If you saw the first Heat Check Live on NPR Music's Instagram this past weekend, you rocked with us for a live DJ set of all your favorite new songs. Afterward, New York-based artist Linda Diaz, whose work has been featured on Heat Check before, reminded us why we create spaces for the playlist to exist: "Community is invaluable. Black joy is radical," she wrote.
With the recent deaths of George Floyd, Breonna Taylor and Ahmaud Arbery erupting into protests across the country and the world against racism and police brutality, the joy of being Black has felt stolen and replaced with the reality of being Black.
Heat Check cosigns many artists of color, specifically Black artists, whose music stands out so much that it doesn't deign to fit in anywhere else. This playlist expresses all emotions and gives reason to rhyme.
To celebrate radical Black joy in a time of great pain, here's a round-up of new tracks from the worlds of jazz, R&B and rap, all to remind you that they can't hijack happiness. Because we deserve it. Stream Heat Check in it's entirety each week on Spotify.
London-bred saxophonist and composer Nubya Garcia has the kind of convincing panache listeners would just follow anywhere. The sonic peaks and valleys of "Pace," Garcia's latest single, do little to allow the listener to nestle into a groove for too long — it goes from mellow, warm and spongy to hurried and hectic. For Garcia, this composition is all about diving into the many layers of joy.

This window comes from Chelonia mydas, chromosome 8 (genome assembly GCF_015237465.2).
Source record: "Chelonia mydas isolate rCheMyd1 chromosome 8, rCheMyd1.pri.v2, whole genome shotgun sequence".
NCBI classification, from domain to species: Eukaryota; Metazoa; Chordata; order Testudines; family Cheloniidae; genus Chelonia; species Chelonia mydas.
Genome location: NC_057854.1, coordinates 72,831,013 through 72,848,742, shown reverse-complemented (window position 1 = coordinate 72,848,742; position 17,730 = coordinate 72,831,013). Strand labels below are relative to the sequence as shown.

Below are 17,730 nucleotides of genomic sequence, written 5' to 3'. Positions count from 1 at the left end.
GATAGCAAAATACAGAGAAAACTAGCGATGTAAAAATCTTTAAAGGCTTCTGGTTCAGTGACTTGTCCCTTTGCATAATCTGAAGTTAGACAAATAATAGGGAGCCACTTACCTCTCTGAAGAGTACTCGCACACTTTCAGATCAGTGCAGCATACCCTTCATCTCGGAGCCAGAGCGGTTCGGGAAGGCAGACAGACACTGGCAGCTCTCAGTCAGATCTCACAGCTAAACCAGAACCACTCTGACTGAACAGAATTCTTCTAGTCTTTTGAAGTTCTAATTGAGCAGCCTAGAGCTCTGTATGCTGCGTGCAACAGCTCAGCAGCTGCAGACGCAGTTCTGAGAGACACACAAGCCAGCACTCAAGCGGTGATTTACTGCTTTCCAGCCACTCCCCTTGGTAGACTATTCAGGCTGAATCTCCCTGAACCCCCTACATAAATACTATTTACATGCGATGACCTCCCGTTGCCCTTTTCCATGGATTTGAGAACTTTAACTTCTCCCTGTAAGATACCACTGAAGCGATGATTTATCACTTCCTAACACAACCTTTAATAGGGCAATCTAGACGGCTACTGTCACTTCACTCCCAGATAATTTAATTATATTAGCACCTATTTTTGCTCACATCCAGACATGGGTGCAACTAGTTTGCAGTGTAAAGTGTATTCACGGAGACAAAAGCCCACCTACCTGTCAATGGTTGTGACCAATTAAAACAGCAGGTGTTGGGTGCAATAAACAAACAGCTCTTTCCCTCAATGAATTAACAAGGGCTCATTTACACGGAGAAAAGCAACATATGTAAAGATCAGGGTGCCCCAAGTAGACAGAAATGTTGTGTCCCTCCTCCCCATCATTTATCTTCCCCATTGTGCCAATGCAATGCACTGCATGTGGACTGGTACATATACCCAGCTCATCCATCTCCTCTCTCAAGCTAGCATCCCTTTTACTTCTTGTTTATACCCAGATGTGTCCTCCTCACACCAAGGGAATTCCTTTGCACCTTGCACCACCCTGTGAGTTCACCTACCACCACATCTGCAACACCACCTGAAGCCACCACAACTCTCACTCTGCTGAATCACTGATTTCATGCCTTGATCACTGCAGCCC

Even when ease feels hard to come by and even harder to maintain, Savannah Christina's "Comfortable" cradles and confides in a few moments of balance. There's power in letting the walls down.
I'll admit I've had KeiyaA's Forever, Ya Girl marinating on my personal playlist for a while, but haven't focused in enough to pinpoint which of the 16 tracks really send me soaring. Much like the recent masterpieces by Solange (A Seat At the Table) or Kamasi Washington (The Epic), KeiyaA's album colors outside the lines and humbly shines light on the nooks and crannies of Black existence.
If I have to pick one track as a primer to this project, the warbling keys and self-supported melodies on "Hvnli" is a great start.
"And my soul loves carelessly / My God's always there for me (Heavenly) / And my love is heavenly (Heavenly)."
With range, perspective and a conviction behind his cadence, Caleb Giles has the ability to usher in a Renaissance of New York rap. As he spells out on "Diamonds," even with serpents in his garden now, the Bronx emcee prioritizes the months and years of harvest ahead.
Lil Yachty's third studio album Lil Boat 3 docked this past week after weeks of hints and build up, officially completing the Atlanta rapper's trilogy. Although the 19-track bounce house of sounds still hits in that jovial and disorienting fashion Yachty's come to be known for, it's Tierra Whack who gets the last laugh. Gliding over a sample of "Tokyo Drift" courtesy of The Teriyaki Boyz (yes, from The Fast and the Furious movie circa '06), the Philly rapper easily takes the boys to the cleaners with her haywire wordplay.
"I did it all with the passion, I'm a god in this fashion / N****s tryna fit in with their arms in the jacket / Had to pull myself together like it's all elastic."
TeaMarrr and Rap don't mince words with this one. Not in the slightest. With a growl and a grin, the Boston-born artist flips relationship roles and assumes the power position on both sides.
"I lick my lips like LL Cool J / I play the game but it ain't not 2K / Take a sip like, 'Oh oh bay-bay' / I'm smooth like rosé and I / Shoot it like Carmelo and I got that whine, Merlot / Red bellow, your booty sweet, come cuddle / My net worth Billy — Gates!"
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